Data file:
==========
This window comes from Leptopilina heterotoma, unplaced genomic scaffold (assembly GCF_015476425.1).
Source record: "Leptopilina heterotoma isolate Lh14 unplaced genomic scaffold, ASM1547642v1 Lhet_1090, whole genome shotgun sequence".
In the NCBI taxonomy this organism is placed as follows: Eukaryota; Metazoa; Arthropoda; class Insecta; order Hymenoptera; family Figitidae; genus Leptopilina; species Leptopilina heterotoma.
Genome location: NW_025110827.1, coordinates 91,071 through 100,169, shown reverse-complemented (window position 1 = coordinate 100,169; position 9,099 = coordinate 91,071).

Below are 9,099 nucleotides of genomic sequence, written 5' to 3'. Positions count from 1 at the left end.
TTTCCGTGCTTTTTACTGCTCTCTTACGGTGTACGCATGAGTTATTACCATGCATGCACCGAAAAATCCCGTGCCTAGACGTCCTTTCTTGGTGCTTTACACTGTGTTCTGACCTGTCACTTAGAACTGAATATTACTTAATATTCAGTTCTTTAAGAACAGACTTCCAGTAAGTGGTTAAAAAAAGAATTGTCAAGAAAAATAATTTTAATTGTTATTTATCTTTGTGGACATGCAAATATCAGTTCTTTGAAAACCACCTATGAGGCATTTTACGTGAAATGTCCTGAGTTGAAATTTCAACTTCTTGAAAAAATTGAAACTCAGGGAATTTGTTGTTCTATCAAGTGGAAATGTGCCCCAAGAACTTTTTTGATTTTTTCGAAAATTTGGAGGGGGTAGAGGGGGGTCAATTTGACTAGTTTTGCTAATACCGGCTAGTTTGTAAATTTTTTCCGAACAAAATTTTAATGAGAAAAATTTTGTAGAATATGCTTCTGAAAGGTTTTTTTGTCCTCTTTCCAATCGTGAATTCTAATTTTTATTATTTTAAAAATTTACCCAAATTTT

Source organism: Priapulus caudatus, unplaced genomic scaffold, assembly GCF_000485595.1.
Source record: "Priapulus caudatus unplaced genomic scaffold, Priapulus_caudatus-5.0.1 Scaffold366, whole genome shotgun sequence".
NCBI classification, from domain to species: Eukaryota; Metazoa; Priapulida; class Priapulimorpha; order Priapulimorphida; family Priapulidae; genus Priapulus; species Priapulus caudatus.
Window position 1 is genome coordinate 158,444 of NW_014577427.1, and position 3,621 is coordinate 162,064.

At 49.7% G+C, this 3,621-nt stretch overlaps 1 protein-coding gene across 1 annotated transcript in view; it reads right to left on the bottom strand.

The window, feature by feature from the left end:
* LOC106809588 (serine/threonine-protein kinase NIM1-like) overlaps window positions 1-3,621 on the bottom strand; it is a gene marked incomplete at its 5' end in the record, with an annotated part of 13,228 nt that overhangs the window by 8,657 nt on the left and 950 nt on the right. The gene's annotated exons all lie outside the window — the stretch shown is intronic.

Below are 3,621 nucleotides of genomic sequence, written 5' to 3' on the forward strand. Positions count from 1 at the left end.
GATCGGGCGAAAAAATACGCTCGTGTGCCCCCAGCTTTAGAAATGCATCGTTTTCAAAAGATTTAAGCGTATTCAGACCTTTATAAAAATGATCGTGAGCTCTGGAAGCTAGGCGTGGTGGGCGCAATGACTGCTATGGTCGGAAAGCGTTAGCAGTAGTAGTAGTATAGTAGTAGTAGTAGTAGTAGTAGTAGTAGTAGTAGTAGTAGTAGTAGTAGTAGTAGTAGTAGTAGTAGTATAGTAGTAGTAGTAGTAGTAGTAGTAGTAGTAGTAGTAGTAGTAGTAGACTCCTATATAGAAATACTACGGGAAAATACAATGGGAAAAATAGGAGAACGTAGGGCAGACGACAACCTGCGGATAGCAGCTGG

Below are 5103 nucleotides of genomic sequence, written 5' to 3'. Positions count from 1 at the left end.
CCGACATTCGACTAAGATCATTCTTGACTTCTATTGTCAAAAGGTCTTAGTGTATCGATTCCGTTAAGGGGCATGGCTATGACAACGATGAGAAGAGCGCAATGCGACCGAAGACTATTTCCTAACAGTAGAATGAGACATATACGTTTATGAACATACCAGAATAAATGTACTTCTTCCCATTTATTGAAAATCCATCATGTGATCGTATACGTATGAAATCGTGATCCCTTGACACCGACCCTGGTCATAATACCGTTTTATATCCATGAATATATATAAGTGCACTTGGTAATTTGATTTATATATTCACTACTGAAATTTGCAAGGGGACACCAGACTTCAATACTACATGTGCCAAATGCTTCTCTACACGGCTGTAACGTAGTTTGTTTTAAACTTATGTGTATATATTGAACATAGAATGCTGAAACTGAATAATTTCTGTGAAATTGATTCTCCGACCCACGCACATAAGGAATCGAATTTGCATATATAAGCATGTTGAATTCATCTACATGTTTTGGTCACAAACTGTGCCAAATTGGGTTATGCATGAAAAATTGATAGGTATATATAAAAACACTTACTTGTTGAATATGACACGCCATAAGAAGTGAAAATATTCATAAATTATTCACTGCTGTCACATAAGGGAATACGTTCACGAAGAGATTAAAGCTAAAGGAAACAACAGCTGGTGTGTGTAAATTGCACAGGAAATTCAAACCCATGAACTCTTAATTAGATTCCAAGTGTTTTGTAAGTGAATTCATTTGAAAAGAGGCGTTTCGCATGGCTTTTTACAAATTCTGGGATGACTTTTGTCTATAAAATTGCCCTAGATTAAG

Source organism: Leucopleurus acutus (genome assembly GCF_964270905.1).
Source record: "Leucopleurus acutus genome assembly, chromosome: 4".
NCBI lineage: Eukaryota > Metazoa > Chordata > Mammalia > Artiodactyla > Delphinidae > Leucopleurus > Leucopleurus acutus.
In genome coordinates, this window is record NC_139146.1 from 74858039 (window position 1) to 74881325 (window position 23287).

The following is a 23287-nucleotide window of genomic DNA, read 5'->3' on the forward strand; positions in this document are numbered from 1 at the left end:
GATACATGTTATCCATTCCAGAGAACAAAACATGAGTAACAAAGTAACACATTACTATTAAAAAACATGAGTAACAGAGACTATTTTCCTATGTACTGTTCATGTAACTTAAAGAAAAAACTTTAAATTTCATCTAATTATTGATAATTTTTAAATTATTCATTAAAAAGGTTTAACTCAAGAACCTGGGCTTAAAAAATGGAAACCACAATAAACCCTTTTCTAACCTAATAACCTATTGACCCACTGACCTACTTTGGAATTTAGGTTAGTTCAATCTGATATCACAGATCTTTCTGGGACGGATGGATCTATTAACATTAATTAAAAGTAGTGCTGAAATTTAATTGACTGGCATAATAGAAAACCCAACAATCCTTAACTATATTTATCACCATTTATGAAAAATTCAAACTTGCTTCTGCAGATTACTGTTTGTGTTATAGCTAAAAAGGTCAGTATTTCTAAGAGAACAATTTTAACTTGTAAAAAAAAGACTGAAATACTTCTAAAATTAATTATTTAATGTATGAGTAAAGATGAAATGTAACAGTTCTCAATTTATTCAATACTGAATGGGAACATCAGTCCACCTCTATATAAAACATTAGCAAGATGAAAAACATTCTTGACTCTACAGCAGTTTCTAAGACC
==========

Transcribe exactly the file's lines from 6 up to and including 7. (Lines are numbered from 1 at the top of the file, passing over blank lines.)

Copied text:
TTTCCGTGCTTTTTACTGCTCTCTTACGGTGTACGCATGAGTTATTACCATGCATGCACCGAAAAATCCCGTGCCTAGACGTCCTTTCTTGGTGCTTTACACTGTGTTCTGACCTGTCACTTAGAACTGAATATTACTTAATATTCAGTTCTTTAAGAACAGACTTCCAGTAAGTGGTTAAAAAAAGAATTGTCAAGAAAAATAATTTTAATTGTTATTTATCTTTGTGGACATGCAAATATCAGTTCTTTGAAAACCACCTATGAGGCATTTTACGTGAAATGTCCTGAGTTGAAATTTCAACTTCTTGAAAAAATTGAAACTCAGGGAATTTGTTGTTCTATCAAGTGGAAATGTGCCCCAAGAACTTTTTTGATTTTTTCGAAAATTTGGAGGGGGTAGAGGGGGGTCAATTTGACTAGTTTTGCTAATACCGGCTAGTTTGTAAATTTTTTCCGAACAAAATTTTAATGAGAAAAATTTTGTAGAATATGCTTCTGAAAGGTTTTTTTGTCCTCTTTCCAATCGTGAATTCTAATTTTTATTATTTTAAAAATTTACCCAAATTTT

Source organism: Priapulus caudatus, unplaced genomic scaffold, assembly GCF_000485595.1.